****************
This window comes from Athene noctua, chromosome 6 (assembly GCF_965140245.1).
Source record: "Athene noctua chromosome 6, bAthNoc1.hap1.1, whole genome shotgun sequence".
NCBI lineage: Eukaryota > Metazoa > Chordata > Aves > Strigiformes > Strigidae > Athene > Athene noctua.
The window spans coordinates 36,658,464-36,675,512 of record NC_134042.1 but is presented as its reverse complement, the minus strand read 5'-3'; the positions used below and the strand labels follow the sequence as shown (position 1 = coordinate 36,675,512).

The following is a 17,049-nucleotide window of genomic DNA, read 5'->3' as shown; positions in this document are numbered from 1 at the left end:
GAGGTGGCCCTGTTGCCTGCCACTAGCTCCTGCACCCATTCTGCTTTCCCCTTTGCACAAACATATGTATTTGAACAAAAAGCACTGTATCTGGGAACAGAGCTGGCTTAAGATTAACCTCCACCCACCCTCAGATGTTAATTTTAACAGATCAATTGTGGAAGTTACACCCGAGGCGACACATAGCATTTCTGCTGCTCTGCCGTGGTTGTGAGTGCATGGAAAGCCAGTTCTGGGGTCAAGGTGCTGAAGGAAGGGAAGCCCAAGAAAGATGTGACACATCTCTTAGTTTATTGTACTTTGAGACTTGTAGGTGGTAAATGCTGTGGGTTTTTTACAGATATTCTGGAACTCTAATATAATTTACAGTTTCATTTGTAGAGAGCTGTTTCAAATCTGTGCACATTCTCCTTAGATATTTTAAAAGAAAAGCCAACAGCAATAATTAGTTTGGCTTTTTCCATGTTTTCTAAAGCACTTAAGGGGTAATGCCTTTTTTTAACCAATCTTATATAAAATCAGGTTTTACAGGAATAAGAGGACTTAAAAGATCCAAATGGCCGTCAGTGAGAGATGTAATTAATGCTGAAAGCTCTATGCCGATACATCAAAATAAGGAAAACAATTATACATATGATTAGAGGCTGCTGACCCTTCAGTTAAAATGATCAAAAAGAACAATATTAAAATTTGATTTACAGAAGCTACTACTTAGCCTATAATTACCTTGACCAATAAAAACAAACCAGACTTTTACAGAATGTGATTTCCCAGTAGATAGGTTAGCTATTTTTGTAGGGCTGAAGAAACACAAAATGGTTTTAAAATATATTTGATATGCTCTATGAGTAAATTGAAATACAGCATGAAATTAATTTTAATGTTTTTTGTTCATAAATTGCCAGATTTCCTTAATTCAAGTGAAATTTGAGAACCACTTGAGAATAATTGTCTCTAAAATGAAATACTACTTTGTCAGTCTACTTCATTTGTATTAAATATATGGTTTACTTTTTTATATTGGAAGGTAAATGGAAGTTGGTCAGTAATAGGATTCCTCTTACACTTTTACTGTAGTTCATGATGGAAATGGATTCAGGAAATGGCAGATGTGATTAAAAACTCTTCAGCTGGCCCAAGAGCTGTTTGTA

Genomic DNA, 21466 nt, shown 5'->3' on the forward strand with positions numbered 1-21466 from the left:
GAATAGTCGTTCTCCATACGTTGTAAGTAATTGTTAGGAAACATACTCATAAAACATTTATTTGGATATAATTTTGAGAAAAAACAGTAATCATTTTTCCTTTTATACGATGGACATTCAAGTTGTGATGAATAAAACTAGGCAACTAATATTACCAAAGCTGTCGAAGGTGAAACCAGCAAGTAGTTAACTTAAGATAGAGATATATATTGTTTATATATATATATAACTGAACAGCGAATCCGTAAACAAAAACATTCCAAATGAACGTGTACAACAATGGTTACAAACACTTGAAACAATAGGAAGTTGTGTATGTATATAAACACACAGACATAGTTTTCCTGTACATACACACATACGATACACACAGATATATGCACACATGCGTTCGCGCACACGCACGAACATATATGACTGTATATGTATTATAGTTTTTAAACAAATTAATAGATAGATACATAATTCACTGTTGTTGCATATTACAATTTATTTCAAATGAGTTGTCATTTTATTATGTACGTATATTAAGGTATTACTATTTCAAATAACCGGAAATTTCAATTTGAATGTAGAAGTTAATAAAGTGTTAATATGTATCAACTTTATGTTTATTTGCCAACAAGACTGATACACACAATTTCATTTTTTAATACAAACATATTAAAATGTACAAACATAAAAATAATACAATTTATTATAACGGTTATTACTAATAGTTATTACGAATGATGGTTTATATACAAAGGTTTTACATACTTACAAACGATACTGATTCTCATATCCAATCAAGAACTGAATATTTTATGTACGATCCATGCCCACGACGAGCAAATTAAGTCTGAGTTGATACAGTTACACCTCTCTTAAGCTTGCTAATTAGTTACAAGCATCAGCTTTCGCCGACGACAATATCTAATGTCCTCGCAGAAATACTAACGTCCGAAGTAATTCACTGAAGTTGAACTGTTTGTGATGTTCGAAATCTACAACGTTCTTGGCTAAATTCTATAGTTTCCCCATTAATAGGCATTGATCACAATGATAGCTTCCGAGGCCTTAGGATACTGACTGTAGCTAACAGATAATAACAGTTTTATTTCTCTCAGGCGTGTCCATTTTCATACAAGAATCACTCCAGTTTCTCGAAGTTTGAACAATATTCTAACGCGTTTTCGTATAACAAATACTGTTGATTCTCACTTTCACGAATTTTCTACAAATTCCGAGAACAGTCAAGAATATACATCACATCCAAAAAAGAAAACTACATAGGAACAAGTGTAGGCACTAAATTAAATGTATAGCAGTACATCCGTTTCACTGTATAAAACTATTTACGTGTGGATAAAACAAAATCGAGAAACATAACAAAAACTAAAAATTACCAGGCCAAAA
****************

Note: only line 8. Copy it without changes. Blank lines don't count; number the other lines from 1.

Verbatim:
GAATAGTCGTTCTCCATACGTTGTAAGTAATTGTTAGGAAACATACTCATAAAACATTTATTTGGATATAATTTTGAGAAAAAACAGTAATCATTTTTCCTTTTATACGATGGACATTCAAGTTGTGATGAATAAAACTAGGCAACTAATATTACCAAAGCTGTCGAAGGTGAAACCAGCAAGTAGTTAACTTAAGATAGAGATATATATTGTTTATATATATATATAACTGAACAGCGAATCCGTAAACAAAAACATTCCAAATGAACGTGTACAACAATGGTTACAAACACTTGAAACAATAGGAAGTTGTGTATGTATATAAACACACAGACATAGTTTTCCTGTACATACACACATACGATACACACAGATATATGCACACATGCGTTCGCGCACACGCACGAACATATATGACTGTATATGTATTATAGTTTTTAAACAAATTAATAGATAGATACATAATTCACTGTTGTTGCATATTACAATTTATTTCAAATGAGTTGTCATTTTATTATGTACGTATATTAAGGTATTACTATTTCAAATAACCGGAAATTTCAATTTGAATGTAGAAGTTAATAAAGTGTTAATATGTATCAACTTTATGTTTATTTGCCAACAAGACTGATACACACAATTTCATTTTTTAATACAAACATATTAAAATGTACAAACATAAAAATAATACAATTTATTATAACGGTTATTACTAATAGTTATTACGAATGATGGTTTATATACAAAGGTTTTACATACTTACAAACGATACTGATTCTCATATCCAATCAAGAACTGAATATTTTATGTACGATCCATGCCCACGACGAGCAAATTAAGTCTGAGTTGATACAGTTACACCTCTCTTAAGCTTGCTAATTAGTTACAAGCATCAGCTTTCGCCGACGACAATATCTAATGTCCTCGCAGAAATACTAACGTCCGAAGTAATTCACTGAAGTTGAACTGTTTGTGATGTTCGAAATCTACAACGTTCTTGGCTAAATTCTATAGTTTCCCCATTAATAGGCATTGATCACAATGATAGCTTCCGAGGCCTTAGGATACTGACTGTAGCTAACAGATAATAACAGTTTTATTTCTCTCAGGCGTGTCCATTTTCATACAAGAATCACTCCAGTTTCTCGAAGTTTGAACAATATTCTAACGCGTTTTCGTATAACAAATACTGTTGATTCTCACTTTCACGAATTTTCTACAAATTCCGAGAACAGTCAAGAATATACATCACATCCAAAAAAGAAAACTACATAGGAACAAGTGTAGGCACTAAATTAAATGTATAGCAGTACATCCGTTTCACTGTATAAAACTATTTACGTGTGGATAAAACAAAATCGAGAAACATAACAAAAACTAAAAATTACCAGGCCAAAA